by Sarah Hilary
It only took a week from the day they moved in for Rosemary and Basil Woodruff to get nicknamed The Gastro Pods.
Vera at number twelve declared it, ‘Invasion of the ruddy body-snatchers,’ and everyone glowered when the pub door got painted with Farrow and Ball, a colour called Arsenic. ‘I’ll give them bloody arsenic,’ said Jacob Lovage.
Jacob was the village window-cleaner. Never mind he was knocking ninety and drunk from eight in the morning to nigh on midnight. ‘I’ve had this job since I was a nipper.’ It was the nips that bothered the Woodruffs. ‘Health and safety,’ said Basil, eyeing Jacob’s ladder with disquiet.
It was bad enough when they knocked through the nook. ‘Open plan!’ scoffed Primrose Sorrel. ‘Bother that! I want my quiet corner back.’ When they painted the bar in shades of heliotrope, the village elders had all sorts of a fit.
The final straw was when Basil started messing with the menu. ‘Fennel in the shepherd’s pie? Not on your nelly!’ Things’d been better in the old days, when Cicely was in the kitchen and you knew what was what even if you couldn’t taste it because of the pipe smoke.
Fact was, the Bull’s was the only pub in Chervil-on-the-Woad. Where else could they convene to thrash out issues like the closure of the post office or the banning of traffic in the high street?
Day eight of the invasion, Jacob Lovage scaled a barstool, spindly-legged steel affair. ‘Must’ve cost a mint,’ he reckoned of the refit. ‘Hurts my arse,’ he complained of the stool.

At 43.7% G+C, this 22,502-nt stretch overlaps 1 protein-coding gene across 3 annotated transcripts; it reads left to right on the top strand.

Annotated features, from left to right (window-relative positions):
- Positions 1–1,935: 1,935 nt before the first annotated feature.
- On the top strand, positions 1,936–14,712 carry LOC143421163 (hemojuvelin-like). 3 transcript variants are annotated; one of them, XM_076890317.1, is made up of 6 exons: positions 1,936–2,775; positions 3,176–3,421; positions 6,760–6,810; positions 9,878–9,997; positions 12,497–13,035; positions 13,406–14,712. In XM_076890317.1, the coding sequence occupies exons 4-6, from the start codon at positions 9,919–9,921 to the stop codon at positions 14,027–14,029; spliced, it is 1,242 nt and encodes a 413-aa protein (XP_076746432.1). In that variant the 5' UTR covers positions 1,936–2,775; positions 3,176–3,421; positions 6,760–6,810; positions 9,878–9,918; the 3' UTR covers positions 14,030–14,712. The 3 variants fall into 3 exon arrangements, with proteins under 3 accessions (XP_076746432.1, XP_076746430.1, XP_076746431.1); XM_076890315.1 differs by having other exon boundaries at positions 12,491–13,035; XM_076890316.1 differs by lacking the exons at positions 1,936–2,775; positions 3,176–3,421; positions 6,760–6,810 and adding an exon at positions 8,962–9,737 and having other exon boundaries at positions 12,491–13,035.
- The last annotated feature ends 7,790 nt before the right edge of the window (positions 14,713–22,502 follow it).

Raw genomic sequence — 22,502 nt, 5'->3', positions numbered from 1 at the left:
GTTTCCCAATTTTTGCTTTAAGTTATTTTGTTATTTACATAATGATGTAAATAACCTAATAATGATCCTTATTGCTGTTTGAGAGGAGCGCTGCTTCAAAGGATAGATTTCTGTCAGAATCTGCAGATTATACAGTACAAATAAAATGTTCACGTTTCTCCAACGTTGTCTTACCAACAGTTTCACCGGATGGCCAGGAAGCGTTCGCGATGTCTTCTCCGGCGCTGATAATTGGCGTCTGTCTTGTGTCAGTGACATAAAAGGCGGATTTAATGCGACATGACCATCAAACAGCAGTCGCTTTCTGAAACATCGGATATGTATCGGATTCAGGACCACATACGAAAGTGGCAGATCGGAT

The ladies started arriving. ‘Evening, Primrose.’
‘What’s on the menu today then?’
‘Chicory and dill soup, would you credit it.’
They wouldn’t have minded so much if the Woodruffs were buying from the villagers. ‘I’ve a back garden stuffed to the gennels with flax,’ moaned Myrtle Feverfew. ‘You and me both,’ said her sister, Marigold.
They fell silent when Rosemary came through from the kitchen in a Cath Kidston apron, carrying a casserole dish wreathed with steam. ‘Beef carpaccio with wild rocket and parmesan dumplings!’
‘I’ll give her rocket,’ Jacob muttered, ‘to the bloomin’ moon.’
‘Where’s the darts board?’ Peter Marsh enquired.
‘My husband’ll explain,’ said Rosemary.
Basil emerged from the kitchen with a lavender chef’s bandana around his head. Peter jerked a thumb at the newly-violet wall. ‘Darts board?’
‘Ah,’ said Basil sagely, ‘demographics said the way to go was mahjong.’
‘Mahjong. The tiles are in here,’ he produced a calico bag with a drawstring neck. ‘You’ve got your dragons and flowers, seasons and winds –’
‘That’ll be the chicory.’ Jacob barked a laugh.
‘You’re pulling my leg,’ said Peter. ‘No darts board? It’s called the Bull’s Eye, for god’s sake.’
‘Oh we’re changing that!’ Basil rattled the bag. ‘As of Monday, we’re The Cowslip.’
Jacob spat his pint and fell off the barstool, getting a nasty bruise on the way down.
‘Hold still,’ soothed Rosemary, ‘I’ll fetch the arnica.’